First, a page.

I tried clay toothpaste. It was interesting.
Do you remember when Shailene Woodley mentioned that she swallows her DIY clay toothpaste? The thought of that alone was bad enough, but what what is it actually like? I had to find out. I figured that one attempt at brushing my teeth with clay toothpaste couldn’t kill me (probably) so what was the harm in two minutes of uncomfortable brushing.
To make DIY clay toothpaste powder you simply need a pure, edible-grade clay like bentonite (you can try one like this). You can get fancy and add in charcoal powder, cinnamon, essential oils, and so on, but they aren’t really necessary to make clay tooth powder.
Let’s bring you in for a close up. See that tan lump? That was once a perfectly good toothbrush head. To actually use clay toothpaste powder you need to dampen your toothbrush bristles and dunk right on into the powder. From there you can brush your teeth with clay.
It starts off very unpleasant as your whole mouth fills with the dry feeling of clay, in your mouth of all places. Sigh.
Once you really start brushing the mouth full of mud feeling dissipates as all of the clay hydrates. It feels like a standard tooth brushing experience without the foam or minty freshness. By the time I was done brushing the ick factor had subsided, though the whole spitting it out process was less than pleasant. Again, this tastes like clay, not exactly like Colgate.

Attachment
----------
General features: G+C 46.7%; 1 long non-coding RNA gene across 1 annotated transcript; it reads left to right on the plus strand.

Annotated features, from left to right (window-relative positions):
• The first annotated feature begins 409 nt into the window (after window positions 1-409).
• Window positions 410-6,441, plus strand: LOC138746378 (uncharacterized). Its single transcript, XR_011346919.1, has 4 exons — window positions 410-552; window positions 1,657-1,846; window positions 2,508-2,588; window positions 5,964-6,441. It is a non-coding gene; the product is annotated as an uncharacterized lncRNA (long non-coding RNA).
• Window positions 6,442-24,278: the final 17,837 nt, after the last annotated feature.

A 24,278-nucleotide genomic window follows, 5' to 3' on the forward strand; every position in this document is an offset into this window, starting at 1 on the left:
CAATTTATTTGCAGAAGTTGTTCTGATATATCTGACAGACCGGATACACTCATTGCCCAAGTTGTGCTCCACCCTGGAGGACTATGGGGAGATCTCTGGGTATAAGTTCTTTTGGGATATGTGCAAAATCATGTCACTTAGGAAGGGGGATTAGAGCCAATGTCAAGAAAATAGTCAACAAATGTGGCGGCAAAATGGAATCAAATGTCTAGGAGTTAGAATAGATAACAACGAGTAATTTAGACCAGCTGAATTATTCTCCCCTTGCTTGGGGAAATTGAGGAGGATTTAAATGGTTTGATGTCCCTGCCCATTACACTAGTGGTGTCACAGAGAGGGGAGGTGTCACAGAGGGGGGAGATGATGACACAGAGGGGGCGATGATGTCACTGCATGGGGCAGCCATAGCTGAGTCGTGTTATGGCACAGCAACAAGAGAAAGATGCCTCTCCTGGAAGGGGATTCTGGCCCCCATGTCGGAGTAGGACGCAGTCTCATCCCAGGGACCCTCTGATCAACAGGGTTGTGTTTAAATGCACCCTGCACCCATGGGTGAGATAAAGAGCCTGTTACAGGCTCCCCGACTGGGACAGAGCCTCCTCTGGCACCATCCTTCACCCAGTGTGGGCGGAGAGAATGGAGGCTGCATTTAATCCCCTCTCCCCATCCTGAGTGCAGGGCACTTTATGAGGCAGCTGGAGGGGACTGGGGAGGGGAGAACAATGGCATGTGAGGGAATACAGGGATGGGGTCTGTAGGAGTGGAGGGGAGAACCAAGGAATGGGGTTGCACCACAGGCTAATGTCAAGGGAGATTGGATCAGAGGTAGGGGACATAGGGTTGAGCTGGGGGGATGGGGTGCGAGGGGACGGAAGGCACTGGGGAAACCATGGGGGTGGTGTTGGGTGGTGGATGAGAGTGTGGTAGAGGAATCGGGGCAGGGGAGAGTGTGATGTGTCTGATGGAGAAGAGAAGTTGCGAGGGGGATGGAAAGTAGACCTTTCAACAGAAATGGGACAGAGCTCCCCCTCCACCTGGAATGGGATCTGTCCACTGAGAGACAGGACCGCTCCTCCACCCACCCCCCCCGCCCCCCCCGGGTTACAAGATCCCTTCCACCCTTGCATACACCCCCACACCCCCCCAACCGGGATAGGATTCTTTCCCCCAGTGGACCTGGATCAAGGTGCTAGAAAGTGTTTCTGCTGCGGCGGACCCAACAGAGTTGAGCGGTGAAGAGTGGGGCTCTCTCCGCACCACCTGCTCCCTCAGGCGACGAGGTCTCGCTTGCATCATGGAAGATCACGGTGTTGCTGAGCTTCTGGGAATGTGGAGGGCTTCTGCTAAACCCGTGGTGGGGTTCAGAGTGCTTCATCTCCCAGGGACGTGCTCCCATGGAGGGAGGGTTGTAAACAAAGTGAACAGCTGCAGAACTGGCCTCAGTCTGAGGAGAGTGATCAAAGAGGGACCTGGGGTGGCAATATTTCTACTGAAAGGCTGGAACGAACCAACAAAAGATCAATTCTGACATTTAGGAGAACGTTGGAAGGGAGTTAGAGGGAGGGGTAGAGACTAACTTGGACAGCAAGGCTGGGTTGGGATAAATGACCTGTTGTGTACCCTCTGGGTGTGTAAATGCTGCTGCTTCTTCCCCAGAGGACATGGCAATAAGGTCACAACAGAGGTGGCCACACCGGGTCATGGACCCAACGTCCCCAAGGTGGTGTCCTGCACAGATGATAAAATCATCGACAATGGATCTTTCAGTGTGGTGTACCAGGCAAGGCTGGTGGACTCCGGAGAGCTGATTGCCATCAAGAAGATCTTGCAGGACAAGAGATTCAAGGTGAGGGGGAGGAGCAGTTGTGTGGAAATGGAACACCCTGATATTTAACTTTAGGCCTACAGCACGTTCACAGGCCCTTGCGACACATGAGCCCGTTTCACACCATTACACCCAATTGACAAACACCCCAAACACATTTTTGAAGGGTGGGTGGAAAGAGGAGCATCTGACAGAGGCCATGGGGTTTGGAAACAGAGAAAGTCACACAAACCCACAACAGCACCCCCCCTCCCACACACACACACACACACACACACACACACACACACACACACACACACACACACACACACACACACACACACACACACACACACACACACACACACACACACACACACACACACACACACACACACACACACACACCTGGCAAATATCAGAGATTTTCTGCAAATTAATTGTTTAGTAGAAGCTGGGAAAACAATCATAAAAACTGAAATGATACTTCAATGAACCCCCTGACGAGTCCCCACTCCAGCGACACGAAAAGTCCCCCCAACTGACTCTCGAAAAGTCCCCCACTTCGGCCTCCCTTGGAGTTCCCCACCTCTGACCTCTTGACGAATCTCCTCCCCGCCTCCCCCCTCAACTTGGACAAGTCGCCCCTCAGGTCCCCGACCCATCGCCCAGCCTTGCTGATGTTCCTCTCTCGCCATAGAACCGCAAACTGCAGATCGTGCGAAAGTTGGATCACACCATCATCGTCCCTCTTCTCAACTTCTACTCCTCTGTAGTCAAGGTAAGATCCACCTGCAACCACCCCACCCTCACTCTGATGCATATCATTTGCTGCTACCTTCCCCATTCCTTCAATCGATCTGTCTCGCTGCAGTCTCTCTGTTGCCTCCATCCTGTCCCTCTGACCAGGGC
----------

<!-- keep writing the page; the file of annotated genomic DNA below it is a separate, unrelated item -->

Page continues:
After getting out as much clay as possible I swished for a good minute with clean water to make sure no clay bits stuck around in my gums. There was a clay-like tint to the water when I was done so I’m highly recommending this step if, for some reason, you choose to forgo standard toothpastes in favor of clay toothpaste powder.
Personally, unlike Shailene’s recommendations I won’t ever choose to swallow clay, even if it is a good “dose of minerals.” This experiment was also decidedly less fun than the time I gave my man a beard blowout.
Post-clay toothbrushing adventure my mouth didn’t exactly feel clean. My teeth felt clean (though that could equally be from the brushing and swishing) but my mouth didn’t. Part of the reason I like foamy mint flavored toothpastes is that they seem to fizz out your whole mouth with freshness that clay toothpaste just can’t give you.
I can’t say that I’ll be brushing my teeth with clay again in my day to day life, but I won’t rule it out the way I did skin grits in the event of the end of consumerism.
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